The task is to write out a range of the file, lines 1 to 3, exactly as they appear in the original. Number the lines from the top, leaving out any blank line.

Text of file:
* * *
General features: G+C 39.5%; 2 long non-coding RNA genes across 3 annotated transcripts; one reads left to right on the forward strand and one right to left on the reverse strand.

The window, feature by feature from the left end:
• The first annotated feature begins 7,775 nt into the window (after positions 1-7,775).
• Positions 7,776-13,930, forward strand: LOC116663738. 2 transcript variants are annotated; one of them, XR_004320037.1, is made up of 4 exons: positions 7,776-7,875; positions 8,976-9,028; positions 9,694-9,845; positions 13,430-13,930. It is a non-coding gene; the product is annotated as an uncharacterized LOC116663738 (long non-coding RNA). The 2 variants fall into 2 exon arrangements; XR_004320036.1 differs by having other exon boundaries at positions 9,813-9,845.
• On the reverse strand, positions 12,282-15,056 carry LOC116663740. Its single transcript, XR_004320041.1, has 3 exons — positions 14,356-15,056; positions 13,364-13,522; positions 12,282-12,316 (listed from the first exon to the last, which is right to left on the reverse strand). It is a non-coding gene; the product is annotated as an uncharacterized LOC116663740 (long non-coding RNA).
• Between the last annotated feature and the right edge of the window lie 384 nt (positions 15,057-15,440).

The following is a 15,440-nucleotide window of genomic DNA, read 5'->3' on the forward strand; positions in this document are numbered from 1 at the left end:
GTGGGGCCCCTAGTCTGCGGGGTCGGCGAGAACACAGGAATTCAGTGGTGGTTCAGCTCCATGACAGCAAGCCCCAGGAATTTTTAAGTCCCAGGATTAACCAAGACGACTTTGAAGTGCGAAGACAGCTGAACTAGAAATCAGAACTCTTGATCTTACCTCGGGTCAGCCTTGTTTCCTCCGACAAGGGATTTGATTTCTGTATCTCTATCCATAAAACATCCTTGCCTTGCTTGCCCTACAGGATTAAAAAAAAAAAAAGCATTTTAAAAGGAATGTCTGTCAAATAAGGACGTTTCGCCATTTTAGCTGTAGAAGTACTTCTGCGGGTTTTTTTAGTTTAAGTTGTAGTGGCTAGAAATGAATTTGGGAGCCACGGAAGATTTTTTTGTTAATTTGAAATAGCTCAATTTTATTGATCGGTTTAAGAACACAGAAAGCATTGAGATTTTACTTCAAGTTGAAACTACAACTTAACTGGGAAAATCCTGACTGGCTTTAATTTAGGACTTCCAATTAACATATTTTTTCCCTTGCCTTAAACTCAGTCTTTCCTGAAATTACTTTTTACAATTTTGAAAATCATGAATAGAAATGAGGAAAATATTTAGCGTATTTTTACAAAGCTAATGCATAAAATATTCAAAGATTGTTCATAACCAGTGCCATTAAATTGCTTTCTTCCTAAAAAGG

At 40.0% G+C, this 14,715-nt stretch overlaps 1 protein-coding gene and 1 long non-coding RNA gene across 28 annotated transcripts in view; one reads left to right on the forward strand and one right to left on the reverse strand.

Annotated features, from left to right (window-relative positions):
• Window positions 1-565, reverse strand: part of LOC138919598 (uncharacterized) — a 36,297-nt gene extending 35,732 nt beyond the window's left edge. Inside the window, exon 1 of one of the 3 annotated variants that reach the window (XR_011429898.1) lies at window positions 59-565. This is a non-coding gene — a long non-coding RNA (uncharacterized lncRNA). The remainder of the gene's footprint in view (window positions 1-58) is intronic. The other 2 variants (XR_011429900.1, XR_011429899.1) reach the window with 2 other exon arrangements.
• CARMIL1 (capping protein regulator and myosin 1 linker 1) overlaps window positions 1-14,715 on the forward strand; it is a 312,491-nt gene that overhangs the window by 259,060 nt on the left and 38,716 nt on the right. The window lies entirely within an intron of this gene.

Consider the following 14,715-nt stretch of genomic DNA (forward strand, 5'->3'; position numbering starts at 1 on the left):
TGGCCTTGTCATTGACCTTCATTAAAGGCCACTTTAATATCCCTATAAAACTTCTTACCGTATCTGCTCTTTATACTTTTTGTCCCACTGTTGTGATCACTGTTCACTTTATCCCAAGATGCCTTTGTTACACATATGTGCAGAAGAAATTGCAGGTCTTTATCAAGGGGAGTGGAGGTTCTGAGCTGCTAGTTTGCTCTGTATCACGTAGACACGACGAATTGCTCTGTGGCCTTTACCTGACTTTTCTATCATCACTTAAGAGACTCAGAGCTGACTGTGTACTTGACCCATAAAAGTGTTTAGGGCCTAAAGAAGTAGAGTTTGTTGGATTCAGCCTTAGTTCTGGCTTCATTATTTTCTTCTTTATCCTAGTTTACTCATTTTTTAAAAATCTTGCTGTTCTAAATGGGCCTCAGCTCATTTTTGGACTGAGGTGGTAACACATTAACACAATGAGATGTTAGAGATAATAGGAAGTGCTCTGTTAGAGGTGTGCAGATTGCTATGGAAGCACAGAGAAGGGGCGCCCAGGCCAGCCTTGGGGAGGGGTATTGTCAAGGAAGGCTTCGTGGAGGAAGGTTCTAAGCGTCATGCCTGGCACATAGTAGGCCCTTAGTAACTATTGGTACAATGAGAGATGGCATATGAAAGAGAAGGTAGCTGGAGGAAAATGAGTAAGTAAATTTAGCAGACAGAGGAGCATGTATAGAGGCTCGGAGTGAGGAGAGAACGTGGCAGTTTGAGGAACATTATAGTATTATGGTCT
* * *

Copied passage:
General features: G+C 39.5%; 2 long non-coding RNA genes across 3 annotated transcripts; one reads left to right on the forward strand and one right to left on the reverse strand.

The window, feature by feature from the left end:
• The first annotated feature begins 7,775 nt into the window (after positions 1-7,775).